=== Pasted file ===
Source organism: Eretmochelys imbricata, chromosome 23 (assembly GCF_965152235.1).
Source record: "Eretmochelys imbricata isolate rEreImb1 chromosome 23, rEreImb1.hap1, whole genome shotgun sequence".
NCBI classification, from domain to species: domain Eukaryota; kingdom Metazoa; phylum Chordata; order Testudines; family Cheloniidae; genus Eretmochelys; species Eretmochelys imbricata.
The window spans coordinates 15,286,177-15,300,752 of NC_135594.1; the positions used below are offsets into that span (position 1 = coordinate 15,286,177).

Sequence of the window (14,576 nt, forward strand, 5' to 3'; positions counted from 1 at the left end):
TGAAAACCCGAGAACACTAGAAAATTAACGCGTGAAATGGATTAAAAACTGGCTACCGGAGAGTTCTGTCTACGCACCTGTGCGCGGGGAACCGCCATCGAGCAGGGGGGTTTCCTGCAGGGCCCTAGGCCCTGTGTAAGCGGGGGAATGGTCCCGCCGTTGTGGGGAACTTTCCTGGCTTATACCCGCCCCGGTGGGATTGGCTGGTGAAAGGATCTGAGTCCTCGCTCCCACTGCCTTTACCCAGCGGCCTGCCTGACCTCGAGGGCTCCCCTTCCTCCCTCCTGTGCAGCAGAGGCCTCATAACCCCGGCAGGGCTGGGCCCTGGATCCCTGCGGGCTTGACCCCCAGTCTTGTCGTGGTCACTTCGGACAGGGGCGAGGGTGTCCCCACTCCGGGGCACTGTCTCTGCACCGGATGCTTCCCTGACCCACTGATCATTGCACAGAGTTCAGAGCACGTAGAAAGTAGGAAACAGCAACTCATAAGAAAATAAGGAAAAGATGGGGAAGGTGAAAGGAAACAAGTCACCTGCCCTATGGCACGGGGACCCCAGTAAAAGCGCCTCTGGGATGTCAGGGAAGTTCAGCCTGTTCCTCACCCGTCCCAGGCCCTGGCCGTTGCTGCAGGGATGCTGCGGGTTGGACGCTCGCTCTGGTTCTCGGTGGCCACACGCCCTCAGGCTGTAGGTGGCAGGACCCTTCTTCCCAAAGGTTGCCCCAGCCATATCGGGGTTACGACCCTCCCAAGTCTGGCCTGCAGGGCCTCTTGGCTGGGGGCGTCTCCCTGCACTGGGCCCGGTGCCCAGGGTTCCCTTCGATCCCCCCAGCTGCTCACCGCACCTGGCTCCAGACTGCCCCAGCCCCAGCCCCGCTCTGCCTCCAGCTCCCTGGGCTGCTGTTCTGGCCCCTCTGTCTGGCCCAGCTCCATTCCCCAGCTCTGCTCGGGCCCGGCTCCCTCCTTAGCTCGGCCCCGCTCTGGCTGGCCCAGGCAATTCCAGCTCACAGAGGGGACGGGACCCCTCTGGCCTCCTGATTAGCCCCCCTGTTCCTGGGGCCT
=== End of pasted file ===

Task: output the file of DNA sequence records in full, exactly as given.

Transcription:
Source organism: Eretmochelys imbricata, chromosome 23 (assembly GCF_965152235.1).
Source record: "Eretmochelys imbricata isolate rEreImb1 chromosome 23, rEreImb1.hap1, whole genome shotgun sequence".
NCBI classification, from domain to species: domain Eukaryota; kingdom Metazoa; phylum Chordata; order Testudines; family Cheloniidae; genus Eretmochelys; species Eretmochelys imbricata.
The window spans coordinates 15,286,177-15,300,752 of NC_135594.1; the positions used below are offsets into that span (position 1 = coordinate 15,286,177).

Sequence of the window (14,576 nt, forward strand, 5' to 3'; positions counted from 1 at the left end):
TGAAAACCCGAGAACACTAGAAAATTAACGCGTGAAATGGATTAAAAACTGGCTACCGGAGAGTTCTGTCTACGCACCTGTGCGCGGGGAACCGCCATCGAGCAGGGGGGTTTCCTGCAGGGCCCTAGGCCCTGTGTAAGCGGGGGAATGGTCCCGCCGTTGTGGGGAACTTTCCTGGCTTATACCCGCCCCGGTGGGATTGGCTGGTGAAAGGATCTGAGTCCTCGCTCCCACTGCCTTTACCCAGCGGCCTGCCTGACCTCGAGGGCTCCCCTTCCTCCCTCCTGTGCAGCAGAGGCCTCATAACCCCGGCAGGGCTGGGCCCTGGATCCCTGCGGGCTTGACCCCCAGTCTTGTCGTGGTCACTTCGGACAGGGGCGAGGGTGTCCCCACTCCGGGGCACTGTCTCTGCACCGGATGCTTCCCTGACCCACTGATCATTGCACAGAGTTCAGAGCACGTAGAAAGTAGGAAACAGCAACTCATAAGAAAATAAGGAAAAGATGGGGAAGGTGAAAGGAAACAAGTCACCTGCCCTATGGCACGGGGACCCCAGTAAAAGCGCCTCTGGGATGTCAGGGAAGTTCAGCCTGTTCCTCACCCGTCCCAGGCCCTGGCCGTTGCTGCAGGGATGCTGCGGGTTGGACGCTCGCTCTGGTTCTCGGTGGCCACACGCCCTCAGGCTGTAGGTGGCAGGACCCTTCTTCCCAAAGGTTGCCCCAGCCATATCGGGGTTACGACCCTCCCAAGTCTGGCCTGCAGGGCCTCTTGGCTGGGGGCGTCTCCCTGCACTGGGCCCGGTGCCCAGGGTTCCCTTCGATCCCCCCAGCTGCTCACCGCACCTGGCTCCAGACTGCCCCAGCCCCAGCCCCGCTCTGCCTCCAGCTCCCTGGGCTGCTGTTCTGGCCCCTCTGTCTGGCCCAGCTCCATTCCCCAGCTCTGCTCGGGCCCGGCTCCCTCCTTAGCTCGGCCCCGCTCTGGCTGGCCCAGGCAATTCCAGCTCACAGAGGGGACGGGACCCCTCTGGCCTCCTGATTAGCCCCCCTGTTCCTGGGGCCT